Though I've had Indian friends who had an interesting problem...their passports would expire but they still have valid visas inside of them. So the old passport would simply get stapled into the new one.

Which was, for lack of a better term, hideous.


User currently offlineTravelExec From Spain, joined Dec 2007, 449 posts, RR: 0
Reply 19, posted (4 years 7 months 2 weeks 6 days 1 hour ago) and read 18034 times:



Quoting Oswegobag (Reply 8):

What about an employee that is a resident of Country A and a citizen of Country B? What if citizens of Country A do not require a visa for entry but citizens of Country B do require a visa and both are part of the same crew?

I do not know if there are different rules for crew, but if you are a merely a resident of a country, you do not hold its passport so you are bound by the visa requirements for citizenship of Country B in your example.


User currently offlineLufthansa411 From Germany, joined Jan 2008, 692 posts, RR: 1
Reply 20, posted (4 years 7 months 2 weeks 5 days 20 hours ago) and read 17932 times:

I remember a couple of years ago during a strike at LH, I was talking to an LH A300 crew in BOS. The crew mentioned that only "left seaters" had US visas and were able to fly to BOS, meaning on the days during the strike where a A300 was sent to BOS there were two Captains, as opposed to the normal Captain and First Officer.


Nothing in life is to be feared; it is only to be understood.
User currently offlinePlymSpotter From Spain, joined Jun 2004, 11610 posts, RR: 60
Reply 21, posted (4 years 7 months 2 weeks 5 days 20 hours ago) and read 17905 times:



Quoting Jimbobjoe (Reply 18):
As AirTran737 noted, you can have more pages added.

It's easy because the passport is stitched together. They pull apart the stitchings, add pages, and restitch it together.

I know the UK has now stopped this as I wanted to get some extra pages added - you have to get a new passport issued instead now. It's an annoying catch 22 situation, I have 5 blank pages left, but on a trip I was looking at taking I needed 6 or 7 blank pages for visas, but because I still had blank pages left the passport agency were getting shitty about issueing me with a new one. Plus they charge you full whack, about £100, for a completely new passport.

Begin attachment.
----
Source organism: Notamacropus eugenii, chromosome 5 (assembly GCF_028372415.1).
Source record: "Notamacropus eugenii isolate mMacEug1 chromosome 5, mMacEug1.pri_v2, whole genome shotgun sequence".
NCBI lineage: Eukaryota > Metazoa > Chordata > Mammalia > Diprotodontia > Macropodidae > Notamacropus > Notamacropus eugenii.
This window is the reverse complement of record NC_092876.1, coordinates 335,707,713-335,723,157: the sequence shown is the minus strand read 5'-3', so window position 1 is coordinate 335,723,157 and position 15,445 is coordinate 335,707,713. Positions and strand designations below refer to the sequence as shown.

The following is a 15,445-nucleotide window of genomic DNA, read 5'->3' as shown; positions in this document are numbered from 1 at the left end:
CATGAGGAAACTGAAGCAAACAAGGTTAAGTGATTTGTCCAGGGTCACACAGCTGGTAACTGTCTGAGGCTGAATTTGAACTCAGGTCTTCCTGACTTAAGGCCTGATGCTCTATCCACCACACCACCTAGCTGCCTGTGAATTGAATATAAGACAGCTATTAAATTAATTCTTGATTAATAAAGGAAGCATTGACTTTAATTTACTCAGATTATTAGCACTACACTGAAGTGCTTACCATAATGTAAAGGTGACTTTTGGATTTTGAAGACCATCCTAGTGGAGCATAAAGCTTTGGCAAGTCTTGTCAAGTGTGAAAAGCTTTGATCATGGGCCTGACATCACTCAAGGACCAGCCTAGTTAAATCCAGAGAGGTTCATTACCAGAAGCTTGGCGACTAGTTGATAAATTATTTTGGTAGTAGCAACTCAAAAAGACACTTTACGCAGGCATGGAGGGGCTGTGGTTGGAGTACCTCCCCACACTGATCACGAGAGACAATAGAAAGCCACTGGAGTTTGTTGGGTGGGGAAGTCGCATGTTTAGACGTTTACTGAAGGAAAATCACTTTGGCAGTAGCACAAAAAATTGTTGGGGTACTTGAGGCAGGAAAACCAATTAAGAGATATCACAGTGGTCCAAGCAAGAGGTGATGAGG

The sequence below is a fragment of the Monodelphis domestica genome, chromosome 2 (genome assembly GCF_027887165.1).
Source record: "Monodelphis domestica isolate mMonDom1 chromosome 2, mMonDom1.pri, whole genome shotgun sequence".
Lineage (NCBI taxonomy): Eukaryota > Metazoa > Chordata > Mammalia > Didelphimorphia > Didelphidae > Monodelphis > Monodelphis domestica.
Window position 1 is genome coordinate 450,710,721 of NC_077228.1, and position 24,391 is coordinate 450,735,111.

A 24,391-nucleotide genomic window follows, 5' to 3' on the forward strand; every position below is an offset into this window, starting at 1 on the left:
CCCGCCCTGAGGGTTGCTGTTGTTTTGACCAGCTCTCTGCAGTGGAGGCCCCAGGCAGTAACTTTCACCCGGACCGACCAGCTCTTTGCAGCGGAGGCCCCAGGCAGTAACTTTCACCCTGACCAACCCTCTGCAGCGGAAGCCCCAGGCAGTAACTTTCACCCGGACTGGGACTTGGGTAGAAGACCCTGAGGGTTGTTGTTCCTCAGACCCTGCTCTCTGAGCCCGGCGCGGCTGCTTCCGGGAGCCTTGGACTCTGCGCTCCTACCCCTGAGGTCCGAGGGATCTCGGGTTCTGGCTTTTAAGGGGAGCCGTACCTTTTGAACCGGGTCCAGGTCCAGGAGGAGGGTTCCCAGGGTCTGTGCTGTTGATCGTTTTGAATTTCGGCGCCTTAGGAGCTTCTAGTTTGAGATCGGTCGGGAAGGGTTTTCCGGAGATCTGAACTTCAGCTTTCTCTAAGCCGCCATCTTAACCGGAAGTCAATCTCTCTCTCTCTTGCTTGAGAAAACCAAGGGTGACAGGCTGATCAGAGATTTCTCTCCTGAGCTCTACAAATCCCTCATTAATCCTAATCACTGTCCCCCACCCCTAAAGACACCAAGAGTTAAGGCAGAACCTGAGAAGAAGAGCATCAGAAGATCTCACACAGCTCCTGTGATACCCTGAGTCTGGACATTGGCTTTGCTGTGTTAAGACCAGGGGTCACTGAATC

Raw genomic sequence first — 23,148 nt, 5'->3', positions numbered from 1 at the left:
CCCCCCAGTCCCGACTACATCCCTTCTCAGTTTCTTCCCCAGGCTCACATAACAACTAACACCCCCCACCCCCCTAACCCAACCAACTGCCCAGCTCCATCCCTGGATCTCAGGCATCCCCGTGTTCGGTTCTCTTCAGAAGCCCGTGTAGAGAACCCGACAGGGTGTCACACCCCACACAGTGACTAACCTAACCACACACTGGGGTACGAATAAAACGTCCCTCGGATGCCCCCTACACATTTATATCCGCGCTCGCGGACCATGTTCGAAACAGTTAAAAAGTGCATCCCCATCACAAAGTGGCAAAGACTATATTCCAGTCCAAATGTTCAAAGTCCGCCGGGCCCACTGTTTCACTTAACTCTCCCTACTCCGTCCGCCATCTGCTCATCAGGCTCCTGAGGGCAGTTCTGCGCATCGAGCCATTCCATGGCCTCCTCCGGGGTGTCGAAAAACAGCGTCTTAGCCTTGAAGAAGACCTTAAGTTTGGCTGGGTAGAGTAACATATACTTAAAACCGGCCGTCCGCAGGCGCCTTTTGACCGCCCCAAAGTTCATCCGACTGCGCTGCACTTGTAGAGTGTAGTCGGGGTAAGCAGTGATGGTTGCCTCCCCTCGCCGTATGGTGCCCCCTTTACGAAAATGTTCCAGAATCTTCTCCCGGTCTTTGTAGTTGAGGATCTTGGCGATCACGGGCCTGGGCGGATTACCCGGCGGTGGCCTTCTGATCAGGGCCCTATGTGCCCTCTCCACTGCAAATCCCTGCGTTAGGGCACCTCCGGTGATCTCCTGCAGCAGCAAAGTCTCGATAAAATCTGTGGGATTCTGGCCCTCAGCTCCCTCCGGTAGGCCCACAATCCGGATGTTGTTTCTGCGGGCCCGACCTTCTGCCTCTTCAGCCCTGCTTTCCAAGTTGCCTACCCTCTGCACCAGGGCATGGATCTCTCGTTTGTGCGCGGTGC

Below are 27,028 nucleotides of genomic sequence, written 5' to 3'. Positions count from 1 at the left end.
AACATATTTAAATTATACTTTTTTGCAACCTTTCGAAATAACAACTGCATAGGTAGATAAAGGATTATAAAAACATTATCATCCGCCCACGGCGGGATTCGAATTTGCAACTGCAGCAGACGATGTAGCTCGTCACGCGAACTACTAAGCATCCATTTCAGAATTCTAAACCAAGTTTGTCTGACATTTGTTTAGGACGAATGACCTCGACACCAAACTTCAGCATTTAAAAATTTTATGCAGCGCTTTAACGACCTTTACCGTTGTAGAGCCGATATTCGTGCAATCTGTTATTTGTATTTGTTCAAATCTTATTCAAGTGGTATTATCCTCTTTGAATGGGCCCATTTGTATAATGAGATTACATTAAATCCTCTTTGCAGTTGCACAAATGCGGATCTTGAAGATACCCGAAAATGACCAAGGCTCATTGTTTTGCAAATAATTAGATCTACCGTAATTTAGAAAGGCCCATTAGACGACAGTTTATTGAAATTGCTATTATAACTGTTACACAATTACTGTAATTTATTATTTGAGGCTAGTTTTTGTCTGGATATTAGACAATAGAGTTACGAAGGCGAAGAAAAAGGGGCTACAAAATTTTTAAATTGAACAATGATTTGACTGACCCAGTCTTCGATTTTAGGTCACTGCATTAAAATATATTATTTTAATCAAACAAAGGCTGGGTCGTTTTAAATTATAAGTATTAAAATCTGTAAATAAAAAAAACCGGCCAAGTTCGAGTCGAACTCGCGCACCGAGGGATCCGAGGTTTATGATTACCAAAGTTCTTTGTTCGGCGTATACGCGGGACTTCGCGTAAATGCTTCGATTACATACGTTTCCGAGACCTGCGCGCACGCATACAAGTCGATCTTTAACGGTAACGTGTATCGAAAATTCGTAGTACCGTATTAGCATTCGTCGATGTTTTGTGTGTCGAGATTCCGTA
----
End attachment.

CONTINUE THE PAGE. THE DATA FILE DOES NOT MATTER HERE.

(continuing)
Dan  Smile



...love is just a camouflage for what resembles rage again...
User currently offlineCorey07850 From United States of America, joined Feb 2004, 2525 posts, RR: 5
Reply 22, posted (4 years 7 months 2 weeks 5 days 20 hours ago) and read 17905 times:



Quoting PITrules (Reply 4):
China, India, Brazil, and Australia (Australia via ETA - Electronic Travel Authority) require visas of US crews;

Add Russia to that list. Although at some airports they are available on arrival. Brazil doesn't require them for pilots any more, just flight attendants (speaking strictly of a corporate flight department, airlines might be different)

Quoting Oswegobag (Reply 13):

If some countries require crew members to obtain visas, how do they all fit in the passport? It would seem to me that there are not enough pages for all the visas that would be required.

Pages fill up quick, it's rare that I have seen a crewmember's passport make it the full 10 years. You are also able to get extra pages added to your current passport, and all of our crewmembers have secondary limited passports (2 year validity) which also helps. Canadians have it rough because they cannot get a secondary passport and their primary passports are good for 5 years.


User currently offlineQqflyboy From United States of America, joined Oct 2003, 2264 posts, RR: 13
Reply 23, posted (4 years 7 months 2 weeks 5 days 17 hours ago) and read 17799 times:

For AA crews, the only layover we have that requires a visa is China. There used to be a French visa requirement for US citizen flight crews, but this recently ended. Visas were required for DME, and as FXramper noted, they cost AA about $500 per crew member. However, only about 300 flight attendants based at ORD actually had the Russian visa, so while still expensive AA didn't get visas for all 17,000 flight attendants.